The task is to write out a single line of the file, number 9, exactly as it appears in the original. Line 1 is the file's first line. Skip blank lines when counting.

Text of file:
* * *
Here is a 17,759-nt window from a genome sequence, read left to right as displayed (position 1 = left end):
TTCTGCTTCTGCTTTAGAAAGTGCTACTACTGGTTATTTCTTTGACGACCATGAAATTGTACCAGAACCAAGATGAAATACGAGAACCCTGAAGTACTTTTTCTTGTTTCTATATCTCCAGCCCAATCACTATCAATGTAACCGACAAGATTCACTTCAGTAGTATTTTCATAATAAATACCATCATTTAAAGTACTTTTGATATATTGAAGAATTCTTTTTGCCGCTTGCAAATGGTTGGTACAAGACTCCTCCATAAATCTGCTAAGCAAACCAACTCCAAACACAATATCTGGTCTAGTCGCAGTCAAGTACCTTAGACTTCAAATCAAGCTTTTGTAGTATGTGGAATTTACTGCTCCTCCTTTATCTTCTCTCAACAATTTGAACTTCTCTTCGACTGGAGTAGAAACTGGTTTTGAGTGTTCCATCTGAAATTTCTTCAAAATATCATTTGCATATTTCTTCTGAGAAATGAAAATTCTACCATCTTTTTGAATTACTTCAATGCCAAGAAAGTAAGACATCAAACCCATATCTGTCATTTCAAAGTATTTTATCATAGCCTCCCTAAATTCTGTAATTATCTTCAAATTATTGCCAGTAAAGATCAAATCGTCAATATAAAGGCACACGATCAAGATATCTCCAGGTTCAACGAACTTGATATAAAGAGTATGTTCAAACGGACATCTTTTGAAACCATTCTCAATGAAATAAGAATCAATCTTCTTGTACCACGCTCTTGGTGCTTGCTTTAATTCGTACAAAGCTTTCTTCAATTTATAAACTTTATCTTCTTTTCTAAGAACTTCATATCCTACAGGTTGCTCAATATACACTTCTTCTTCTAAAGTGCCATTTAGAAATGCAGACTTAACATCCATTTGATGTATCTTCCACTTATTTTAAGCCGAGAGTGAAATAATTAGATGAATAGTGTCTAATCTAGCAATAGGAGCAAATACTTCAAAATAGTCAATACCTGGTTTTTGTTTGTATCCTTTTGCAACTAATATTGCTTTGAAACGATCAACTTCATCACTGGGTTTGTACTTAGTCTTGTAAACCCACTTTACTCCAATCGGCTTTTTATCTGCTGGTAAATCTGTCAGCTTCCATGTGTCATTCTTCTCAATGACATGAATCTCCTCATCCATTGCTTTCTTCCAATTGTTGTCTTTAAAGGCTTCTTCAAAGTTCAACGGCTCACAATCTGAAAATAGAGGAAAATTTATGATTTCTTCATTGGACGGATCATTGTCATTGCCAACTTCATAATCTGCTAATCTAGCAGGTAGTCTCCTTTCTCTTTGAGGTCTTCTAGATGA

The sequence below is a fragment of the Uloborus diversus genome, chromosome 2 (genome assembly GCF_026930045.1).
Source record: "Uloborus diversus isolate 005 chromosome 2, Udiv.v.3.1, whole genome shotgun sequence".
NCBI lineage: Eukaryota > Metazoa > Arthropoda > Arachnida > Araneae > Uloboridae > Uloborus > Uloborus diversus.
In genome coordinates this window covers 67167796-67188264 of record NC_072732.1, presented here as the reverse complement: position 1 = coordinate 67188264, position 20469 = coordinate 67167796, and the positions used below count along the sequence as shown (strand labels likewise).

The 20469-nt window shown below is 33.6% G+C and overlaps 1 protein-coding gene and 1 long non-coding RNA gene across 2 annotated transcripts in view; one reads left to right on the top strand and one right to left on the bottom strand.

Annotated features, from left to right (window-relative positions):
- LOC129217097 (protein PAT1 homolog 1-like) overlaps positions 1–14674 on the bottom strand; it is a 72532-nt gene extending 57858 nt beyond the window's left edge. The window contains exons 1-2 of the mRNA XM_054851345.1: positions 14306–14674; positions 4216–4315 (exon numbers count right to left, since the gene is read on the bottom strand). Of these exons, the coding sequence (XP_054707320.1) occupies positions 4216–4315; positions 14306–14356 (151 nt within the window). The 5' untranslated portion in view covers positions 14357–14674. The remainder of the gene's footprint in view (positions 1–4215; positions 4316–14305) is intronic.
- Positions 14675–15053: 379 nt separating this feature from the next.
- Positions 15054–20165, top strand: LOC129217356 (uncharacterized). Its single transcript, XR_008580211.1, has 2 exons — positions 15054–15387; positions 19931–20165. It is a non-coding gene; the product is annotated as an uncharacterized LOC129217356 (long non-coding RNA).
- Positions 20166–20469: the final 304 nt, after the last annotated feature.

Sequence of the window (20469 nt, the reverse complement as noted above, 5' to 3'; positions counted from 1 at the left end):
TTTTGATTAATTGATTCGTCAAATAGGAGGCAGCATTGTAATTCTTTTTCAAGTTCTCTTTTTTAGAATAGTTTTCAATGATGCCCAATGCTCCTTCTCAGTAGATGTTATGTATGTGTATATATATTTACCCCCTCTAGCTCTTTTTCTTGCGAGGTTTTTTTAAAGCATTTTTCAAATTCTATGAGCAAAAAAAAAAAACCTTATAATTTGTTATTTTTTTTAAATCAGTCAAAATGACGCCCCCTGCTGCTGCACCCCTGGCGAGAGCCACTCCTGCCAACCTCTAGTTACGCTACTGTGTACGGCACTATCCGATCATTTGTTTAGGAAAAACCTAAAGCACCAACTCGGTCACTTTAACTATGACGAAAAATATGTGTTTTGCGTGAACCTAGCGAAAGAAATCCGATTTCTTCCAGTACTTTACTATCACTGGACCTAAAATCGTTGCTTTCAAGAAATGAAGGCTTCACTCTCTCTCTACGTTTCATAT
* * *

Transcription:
- LOC129217097 (protein PAT1 homolog 1-like) overlaps positions 1–14674 on the bottom strand; it is a 72532-nt gene extending 57858 nt beyond the window's left edge. The window contains exons 1-2 of the mRNA XM_054851345.1: positions 14306–14674; positions 4216–4315 (exon numbers count right to left, since the gene is read on the bottom strand). Of these exons, the coding sequence (XP_054707320.1) occupies positions 4216–4315; positions 14306–14356 (151 nt within the window). The 5' untranslated portion in view covers positions 14357–14674. The remainder of the gene's footprint in view (positions 1–4215; positions 4316–14305) is intronic.